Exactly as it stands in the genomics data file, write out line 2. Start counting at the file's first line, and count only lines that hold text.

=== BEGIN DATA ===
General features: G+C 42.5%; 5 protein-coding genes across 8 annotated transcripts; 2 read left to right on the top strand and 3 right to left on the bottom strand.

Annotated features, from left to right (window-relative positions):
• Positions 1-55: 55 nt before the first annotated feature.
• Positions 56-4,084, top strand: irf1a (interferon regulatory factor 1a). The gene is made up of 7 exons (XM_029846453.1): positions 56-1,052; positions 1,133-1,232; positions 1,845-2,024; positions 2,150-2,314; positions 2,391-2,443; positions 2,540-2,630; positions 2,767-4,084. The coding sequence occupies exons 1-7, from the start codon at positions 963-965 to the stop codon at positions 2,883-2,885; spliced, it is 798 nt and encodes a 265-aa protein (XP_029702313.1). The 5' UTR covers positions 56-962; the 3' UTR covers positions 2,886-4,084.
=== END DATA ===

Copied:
Annotated features, from left to right (window-relative positions):